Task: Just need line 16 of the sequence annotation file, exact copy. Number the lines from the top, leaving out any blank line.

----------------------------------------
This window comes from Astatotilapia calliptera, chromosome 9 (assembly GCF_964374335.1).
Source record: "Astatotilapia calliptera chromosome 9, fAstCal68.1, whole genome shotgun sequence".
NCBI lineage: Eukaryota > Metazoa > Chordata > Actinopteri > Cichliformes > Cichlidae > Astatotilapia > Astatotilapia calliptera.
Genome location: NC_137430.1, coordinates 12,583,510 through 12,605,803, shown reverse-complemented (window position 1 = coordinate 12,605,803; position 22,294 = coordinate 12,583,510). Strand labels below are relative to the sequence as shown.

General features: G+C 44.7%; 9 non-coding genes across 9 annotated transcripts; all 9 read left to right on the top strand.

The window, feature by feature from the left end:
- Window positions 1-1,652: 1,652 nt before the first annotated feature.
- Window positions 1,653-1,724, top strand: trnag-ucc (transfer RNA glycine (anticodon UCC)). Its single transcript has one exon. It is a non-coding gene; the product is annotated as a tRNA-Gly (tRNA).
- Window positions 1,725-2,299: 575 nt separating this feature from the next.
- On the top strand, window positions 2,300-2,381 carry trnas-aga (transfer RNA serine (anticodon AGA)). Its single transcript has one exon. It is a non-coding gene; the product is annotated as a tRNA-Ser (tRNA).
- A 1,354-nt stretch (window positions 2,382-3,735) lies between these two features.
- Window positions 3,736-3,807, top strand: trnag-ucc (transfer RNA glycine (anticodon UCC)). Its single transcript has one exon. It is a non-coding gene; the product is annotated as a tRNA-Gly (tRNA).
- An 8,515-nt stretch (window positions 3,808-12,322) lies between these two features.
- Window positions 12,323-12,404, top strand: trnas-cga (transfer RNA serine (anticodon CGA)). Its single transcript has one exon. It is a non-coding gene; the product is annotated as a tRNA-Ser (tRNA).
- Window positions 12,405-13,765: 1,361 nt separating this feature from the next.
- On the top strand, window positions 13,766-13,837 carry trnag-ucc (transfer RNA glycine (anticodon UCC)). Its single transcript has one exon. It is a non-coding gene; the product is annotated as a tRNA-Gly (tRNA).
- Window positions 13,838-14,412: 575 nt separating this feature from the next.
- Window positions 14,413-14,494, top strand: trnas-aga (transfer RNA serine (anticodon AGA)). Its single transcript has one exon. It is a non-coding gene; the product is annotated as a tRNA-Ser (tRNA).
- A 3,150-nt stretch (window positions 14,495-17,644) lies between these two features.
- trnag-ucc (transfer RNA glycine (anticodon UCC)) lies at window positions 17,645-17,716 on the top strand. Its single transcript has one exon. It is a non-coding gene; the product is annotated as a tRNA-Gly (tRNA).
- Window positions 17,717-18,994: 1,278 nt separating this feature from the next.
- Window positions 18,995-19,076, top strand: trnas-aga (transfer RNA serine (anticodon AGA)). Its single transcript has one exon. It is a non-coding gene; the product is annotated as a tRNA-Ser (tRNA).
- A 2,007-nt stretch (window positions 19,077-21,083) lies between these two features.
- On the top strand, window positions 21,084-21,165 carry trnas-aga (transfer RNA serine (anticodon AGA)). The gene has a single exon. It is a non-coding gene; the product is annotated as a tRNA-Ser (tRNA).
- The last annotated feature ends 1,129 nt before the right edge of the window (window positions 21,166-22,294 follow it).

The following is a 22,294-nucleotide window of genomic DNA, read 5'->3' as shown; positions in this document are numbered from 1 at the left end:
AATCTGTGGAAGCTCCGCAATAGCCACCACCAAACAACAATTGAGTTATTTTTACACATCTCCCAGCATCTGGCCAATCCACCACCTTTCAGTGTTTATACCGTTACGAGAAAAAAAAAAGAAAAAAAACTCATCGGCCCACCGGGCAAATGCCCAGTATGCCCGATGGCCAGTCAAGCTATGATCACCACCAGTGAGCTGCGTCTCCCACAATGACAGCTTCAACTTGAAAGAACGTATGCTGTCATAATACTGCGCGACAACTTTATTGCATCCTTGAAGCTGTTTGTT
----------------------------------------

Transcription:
- On the top strand, window positions 13,766-13,837 carry trnag-ucc (transfer RNA glycine (anticodon UCC)). Its single transcript has one exon. It is a non-coding gene; the product is annotated as a tRNA-Gly (tRNA).